Like most men my age—I am a decade younger than John Updike—I began reading him because of the sex. I was still in prep school when I first read Rabbit, Run, in college when I read The Centaur. I had finished with the Iowa Writers’ Workshop and had my first teaching job when I read Couples, which was published around the time I published my first novel, Setting Free the Bears. People were always critical of what Updike wrote about; I always defended him because he wrote so well. He was one of those writers who taught me: You’re a writer because you can write well, not because of your “subject.”
Like Margaret Atwood, Updike was unafraid—he didn’t write the same novel over and over again. OK, there were the Rabbit novels, and the Bech stories; and after the marvelous witches (of Eastwick), they came back, most recently, as widows. What made the sex different was that it was elegant, refined—yet no less inappropriate, or nasty, when Updike wanted it to be. Kurt Vonnegut said there are writers who, if it hadn’t worked out for them to be writers, would be in jail. There were writers who simply couldn’t have made a living for themselves if the writing hadn’t worked out; that meant Vonnegut, and that meant me. But Updike always gave me the impression that he could have/would have been successful at anything. He was smart; not all writers are intellectuals. I’m not. He was, but he was good-humored about it; he never flaunted it.
He was also a quick study. His novel Terrorist was criticized by the sudden abundance of terror experts; Updike didn’t get this right, or he didn’t correctly understand this element, or—whatever. I thought the novel was an amazingly quick study, and an insightful one. I cared about the characters—something many intellectuals who write fiction don’t get at all.
We weren’t friends. We knew each other socially for the brief period of time when I lived in Massachusetts—in Cambridge—and he was in Beverly Farms. We had dinner together a few times. We had a polite but not frequent correspondence, too. For a period of time—no longer—fans used to confuse the two of us. How could this have happened? Because we were both “John”? It was baffling, but I got numerous fan letters that were meant for him, and he got fan letters that were meant for me, and this gave us the occasion to write to each other—and send the misdirected fan mail to each other. This has stopped; it hasn’t happened in five or six years. Maybe this was mail from a single demented village or the same deranged family; maybe it was generational, and they’ve died out—those idiots who thought I was John Updike and John Updike was me.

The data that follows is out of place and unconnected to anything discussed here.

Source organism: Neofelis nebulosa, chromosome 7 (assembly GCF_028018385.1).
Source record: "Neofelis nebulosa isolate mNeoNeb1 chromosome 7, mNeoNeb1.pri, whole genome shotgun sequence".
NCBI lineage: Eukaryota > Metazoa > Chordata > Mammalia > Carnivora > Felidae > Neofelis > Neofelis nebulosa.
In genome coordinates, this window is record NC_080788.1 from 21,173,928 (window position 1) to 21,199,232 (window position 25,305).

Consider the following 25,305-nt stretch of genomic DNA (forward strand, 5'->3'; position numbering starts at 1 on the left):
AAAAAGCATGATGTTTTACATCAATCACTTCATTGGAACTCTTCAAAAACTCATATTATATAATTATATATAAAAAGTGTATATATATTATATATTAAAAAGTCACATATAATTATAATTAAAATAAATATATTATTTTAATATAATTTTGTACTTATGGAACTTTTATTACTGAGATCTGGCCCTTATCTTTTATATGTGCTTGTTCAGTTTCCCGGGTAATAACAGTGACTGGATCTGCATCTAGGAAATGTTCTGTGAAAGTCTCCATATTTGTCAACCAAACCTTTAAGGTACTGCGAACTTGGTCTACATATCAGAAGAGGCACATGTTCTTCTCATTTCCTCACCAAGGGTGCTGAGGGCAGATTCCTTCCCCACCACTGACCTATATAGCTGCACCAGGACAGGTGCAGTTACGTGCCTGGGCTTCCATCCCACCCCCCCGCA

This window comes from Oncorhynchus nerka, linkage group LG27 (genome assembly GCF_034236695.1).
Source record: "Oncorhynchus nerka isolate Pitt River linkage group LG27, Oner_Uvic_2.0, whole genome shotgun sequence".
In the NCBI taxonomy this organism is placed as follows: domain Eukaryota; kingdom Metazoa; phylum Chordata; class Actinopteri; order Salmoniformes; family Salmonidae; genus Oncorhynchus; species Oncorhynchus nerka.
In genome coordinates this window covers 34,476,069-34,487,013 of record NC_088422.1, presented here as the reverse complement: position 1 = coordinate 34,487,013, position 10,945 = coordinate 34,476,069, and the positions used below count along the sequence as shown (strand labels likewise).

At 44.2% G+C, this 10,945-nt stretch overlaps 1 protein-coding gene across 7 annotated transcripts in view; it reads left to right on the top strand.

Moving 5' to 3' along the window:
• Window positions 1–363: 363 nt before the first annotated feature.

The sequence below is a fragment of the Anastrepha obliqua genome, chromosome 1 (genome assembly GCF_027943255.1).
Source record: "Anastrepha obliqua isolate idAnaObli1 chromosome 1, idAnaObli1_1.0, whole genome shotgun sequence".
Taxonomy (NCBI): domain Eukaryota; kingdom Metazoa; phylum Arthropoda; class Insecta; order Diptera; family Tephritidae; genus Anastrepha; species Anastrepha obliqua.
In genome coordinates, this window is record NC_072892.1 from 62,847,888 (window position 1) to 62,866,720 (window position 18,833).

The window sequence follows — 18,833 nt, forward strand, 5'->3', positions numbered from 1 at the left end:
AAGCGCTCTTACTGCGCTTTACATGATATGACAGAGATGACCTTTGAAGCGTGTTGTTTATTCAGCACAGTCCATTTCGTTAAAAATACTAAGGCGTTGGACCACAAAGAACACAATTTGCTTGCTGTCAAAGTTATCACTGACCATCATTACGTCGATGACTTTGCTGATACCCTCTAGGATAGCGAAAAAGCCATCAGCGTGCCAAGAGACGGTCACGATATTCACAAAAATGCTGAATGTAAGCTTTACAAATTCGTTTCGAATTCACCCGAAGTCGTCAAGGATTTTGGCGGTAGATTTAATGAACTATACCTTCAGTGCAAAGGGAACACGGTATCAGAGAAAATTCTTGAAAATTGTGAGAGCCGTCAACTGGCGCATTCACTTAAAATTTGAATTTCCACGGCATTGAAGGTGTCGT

Slate V: Watch John Updike on the dilemma of both writing and reviewing books
The letters would begin “Dear John Irving,” and I would read for a while before I realized that the letter-writer was talking about an Updike novel; it was the same for him. I admit that I miss this craziness; it will probably never happen again.
Look at all he did! The novels, the short stories, the poems, the essays, and criticism; he was productive, and envied. I read him because I always knew I would be entertained. His writing was lively; there was a constant energy in the language, and a mirth—a great good humor.
Once, when he came to dinner, my middle son, Brendan, was in a phase of dressing up—disguises, voices with accents, bizarre enactments. Updike and I were having dinner when Brendan appeared in a kimono; he was holding a lit candle, and something that looked like (or was) a microphone. “Good evening,” Brendan said. “This is the news in Japanese.” And then he went into an incomprehensible imitation of Japanese news; it was pretty convincing. (I think Brendan must have been 8 or 10 at the time.)
That was all. Brendan left, with a bow, and we went back to our dinner. Updike had never met Brendan before.
When we were saying good night, Updike asked: “The news, in Japanese—is it a regular event?”
“No, just for us,” I said; I couldn’t think of what else to say. Brendan had never done it before, nor would he ever do it again.
“Well, that was … special,” Updike said.
I shall miss him, and his fan mail.